For example, the following letter cc’d to the other side’s client may be defamatory:
“I notice that you have still not delivered a Statement of Defence on behalf of [ ]. My friendly advice to you is that you are being negligent.
I do not wish to take advantage of your apparent lack of knowledge. I will give you one last chance and give you some homework to do. Please refer to Rule 16.08 of the Rules of Civil Procedure and to any textbook on Civil Procedure on service of court process. You will no doubt realize that your insistence on “personal service” is in error.
The letter you wrote me copied to your client misrepresents what happened to the point of untruthfulness.
In any case you must deliver the Statement of Defence on or before [ ]. If you fail to do so, you may regret the consequences.”
Make efforts to avoid scheduling conflicts. Agree to reasonable requests for scheduling changes. Do not attach unfair conditions. Remember: what goes around comes around. You smack someone today, you’ll get smacked later.
When consistent with your client’s interests, co-operate with opposing counsel in an effort to avoid litigation and resolve litigation that has already commenced.
Return telephone calls and answer correspondence promptly. Not because that’s the proper thing to do but because the other lawyer, her client, your client, will report you to the Law Society. That means, even when you’re vindicated, you have to respond to that complaint letter from the Law Society in a proper, full, and therefore time-consuming way.
Don’t deliberately schedule the service of papers to cause disadvantage to your opposite number. Do not use any aspect of the litigation process, including discovery and motion practice, as a means of harassment or for the purpose of unnecessarily prolonging litigation or increasing litigation expenses.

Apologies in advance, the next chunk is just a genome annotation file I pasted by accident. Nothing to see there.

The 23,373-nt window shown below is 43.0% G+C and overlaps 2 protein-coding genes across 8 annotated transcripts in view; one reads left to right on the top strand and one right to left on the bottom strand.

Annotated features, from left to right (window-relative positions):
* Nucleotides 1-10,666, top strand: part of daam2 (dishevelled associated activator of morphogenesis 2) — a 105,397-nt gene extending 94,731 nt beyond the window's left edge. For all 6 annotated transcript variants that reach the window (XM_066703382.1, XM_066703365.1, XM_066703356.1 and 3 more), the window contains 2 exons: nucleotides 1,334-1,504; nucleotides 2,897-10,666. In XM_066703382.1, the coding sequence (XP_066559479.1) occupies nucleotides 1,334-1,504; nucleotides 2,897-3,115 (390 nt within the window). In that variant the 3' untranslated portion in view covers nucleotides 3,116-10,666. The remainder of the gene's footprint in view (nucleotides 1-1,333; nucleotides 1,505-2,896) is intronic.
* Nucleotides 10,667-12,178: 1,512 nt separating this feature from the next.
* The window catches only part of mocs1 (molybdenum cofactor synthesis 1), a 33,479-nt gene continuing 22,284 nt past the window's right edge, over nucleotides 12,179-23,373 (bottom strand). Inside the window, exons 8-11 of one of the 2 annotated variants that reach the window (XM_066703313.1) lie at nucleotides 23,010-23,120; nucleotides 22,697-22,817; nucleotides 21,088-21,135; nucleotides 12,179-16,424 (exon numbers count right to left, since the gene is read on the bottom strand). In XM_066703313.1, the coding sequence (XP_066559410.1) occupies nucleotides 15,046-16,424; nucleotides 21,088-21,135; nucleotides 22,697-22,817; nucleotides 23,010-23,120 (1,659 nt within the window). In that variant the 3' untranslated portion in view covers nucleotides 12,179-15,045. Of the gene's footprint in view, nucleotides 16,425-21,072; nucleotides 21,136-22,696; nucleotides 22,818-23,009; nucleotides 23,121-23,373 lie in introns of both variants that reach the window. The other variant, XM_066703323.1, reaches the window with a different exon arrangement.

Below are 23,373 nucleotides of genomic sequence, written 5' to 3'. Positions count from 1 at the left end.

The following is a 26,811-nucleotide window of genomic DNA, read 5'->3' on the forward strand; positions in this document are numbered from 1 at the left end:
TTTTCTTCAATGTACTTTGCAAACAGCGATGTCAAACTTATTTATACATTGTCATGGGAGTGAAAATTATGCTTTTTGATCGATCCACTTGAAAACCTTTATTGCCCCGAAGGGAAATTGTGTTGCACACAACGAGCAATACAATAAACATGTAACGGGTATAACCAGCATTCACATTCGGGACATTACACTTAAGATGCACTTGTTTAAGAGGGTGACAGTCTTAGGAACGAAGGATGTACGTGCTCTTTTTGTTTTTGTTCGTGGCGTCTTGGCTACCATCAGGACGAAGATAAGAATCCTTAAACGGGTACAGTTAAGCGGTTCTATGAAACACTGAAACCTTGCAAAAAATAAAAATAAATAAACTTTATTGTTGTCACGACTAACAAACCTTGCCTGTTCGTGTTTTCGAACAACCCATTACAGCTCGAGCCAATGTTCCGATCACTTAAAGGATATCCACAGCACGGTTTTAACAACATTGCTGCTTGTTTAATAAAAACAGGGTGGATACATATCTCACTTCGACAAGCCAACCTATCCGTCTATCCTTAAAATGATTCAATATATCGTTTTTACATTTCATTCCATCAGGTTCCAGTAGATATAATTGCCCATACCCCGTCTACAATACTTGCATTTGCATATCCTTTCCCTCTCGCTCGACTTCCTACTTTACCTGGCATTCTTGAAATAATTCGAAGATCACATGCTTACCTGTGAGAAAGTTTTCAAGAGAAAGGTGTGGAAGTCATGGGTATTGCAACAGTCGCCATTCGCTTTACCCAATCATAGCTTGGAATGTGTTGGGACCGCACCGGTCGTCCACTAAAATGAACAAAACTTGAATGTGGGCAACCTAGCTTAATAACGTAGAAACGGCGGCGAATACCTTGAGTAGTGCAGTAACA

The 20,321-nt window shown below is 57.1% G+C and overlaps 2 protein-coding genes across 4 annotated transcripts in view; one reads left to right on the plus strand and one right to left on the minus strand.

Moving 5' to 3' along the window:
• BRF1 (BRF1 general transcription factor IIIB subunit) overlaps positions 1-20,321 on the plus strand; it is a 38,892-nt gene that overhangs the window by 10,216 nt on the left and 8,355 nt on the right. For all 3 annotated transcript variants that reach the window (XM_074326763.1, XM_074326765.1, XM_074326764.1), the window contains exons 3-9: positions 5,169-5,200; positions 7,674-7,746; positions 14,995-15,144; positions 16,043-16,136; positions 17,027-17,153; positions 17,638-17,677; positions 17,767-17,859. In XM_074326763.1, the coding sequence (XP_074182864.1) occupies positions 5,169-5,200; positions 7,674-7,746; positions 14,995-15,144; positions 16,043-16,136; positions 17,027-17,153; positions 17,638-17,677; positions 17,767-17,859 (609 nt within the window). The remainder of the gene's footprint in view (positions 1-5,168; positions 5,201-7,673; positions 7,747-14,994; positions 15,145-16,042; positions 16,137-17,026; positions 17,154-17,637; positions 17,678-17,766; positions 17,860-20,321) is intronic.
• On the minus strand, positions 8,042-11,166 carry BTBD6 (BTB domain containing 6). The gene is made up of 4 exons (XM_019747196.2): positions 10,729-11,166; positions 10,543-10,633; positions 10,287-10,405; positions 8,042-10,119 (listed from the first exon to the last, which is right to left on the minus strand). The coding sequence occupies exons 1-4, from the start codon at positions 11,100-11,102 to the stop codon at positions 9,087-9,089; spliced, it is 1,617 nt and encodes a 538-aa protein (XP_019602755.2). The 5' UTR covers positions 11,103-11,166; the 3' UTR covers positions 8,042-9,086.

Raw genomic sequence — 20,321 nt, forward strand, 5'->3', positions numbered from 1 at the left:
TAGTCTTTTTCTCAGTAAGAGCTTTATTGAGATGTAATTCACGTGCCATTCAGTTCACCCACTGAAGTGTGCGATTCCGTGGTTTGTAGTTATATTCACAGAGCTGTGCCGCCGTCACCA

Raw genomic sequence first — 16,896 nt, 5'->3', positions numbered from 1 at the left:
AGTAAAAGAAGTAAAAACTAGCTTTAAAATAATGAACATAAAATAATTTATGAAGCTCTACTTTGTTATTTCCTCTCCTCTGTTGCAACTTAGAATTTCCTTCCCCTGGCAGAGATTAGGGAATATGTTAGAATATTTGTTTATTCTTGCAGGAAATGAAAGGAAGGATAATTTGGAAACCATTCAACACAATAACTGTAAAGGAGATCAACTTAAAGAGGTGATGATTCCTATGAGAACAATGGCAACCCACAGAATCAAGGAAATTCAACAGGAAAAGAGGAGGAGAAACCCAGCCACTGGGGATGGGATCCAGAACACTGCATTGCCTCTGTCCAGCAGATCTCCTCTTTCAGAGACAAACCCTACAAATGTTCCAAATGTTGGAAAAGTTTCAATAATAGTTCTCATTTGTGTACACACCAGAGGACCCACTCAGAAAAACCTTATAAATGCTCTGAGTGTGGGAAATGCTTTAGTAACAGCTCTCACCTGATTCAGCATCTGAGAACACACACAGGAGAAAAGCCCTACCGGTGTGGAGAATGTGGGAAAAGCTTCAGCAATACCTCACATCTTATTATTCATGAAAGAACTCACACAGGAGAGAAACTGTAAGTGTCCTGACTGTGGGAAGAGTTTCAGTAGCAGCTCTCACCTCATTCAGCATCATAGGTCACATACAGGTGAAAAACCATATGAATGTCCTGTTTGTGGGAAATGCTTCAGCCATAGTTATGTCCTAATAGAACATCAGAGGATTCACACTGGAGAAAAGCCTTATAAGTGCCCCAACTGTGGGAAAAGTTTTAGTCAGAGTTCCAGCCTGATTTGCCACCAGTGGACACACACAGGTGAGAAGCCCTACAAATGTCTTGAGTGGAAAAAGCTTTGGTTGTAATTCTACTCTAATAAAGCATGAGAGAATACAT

Minor misstatements of the law or facts by the Court below aren’t going to win your appeal. Don’t set out just to whack the Court or judge below, rather identify major mistakes and criticise the rationale of the lower court’s decision.
Don’t whack the other side either - use courtesy. Advice given to Ed Bayda, former Chief Justice of Saskatchewan, during his first summer job (selling “waterless” cooking pots door to door): “People buy things from people they like.”
Much hasbeen written about how stressful the practice of law has become. One of the most effective ways of handling stress is simply to avoid creating unnecessarily stressful interactions with colleagues. Strategic friendliness is a way of doing this. Instead of wasting time trying to think of how best to create a detriment to the other side, consider what one lawyer has termed an “ethic of care” which is described as “considering the needs of all the parties involved as well as their relationships and attempting to find a solution that will satisfy everyone, rather than selecting a winner and a loser.”
No. 8: Practical reasons why civility is important
The harder you argue, the less persuasive you are. The more you press, the more you hype, and the more you urge, the more sales resistance you create and the more you start to sound like the guy from Fred’s Water Beds on Saturday night TV.
Real persuasion takes place when the reader thinks the conclusion is his or her own idea. Your job as an advocate is to help the judge find the right ideas herself that will lead her to decide the case your way. Offer a reasoned solution to the judge instead of arguing: here’s why I am right and here’s why you the judge must agree with me. The “I’m always right” technique doesn’t work with my 10 year old, why expect it to work with a 50 year old? Change your overall strategy over to the following: here’s the problem, but here’s also a reasoned solution. It works better - and you’ll win more.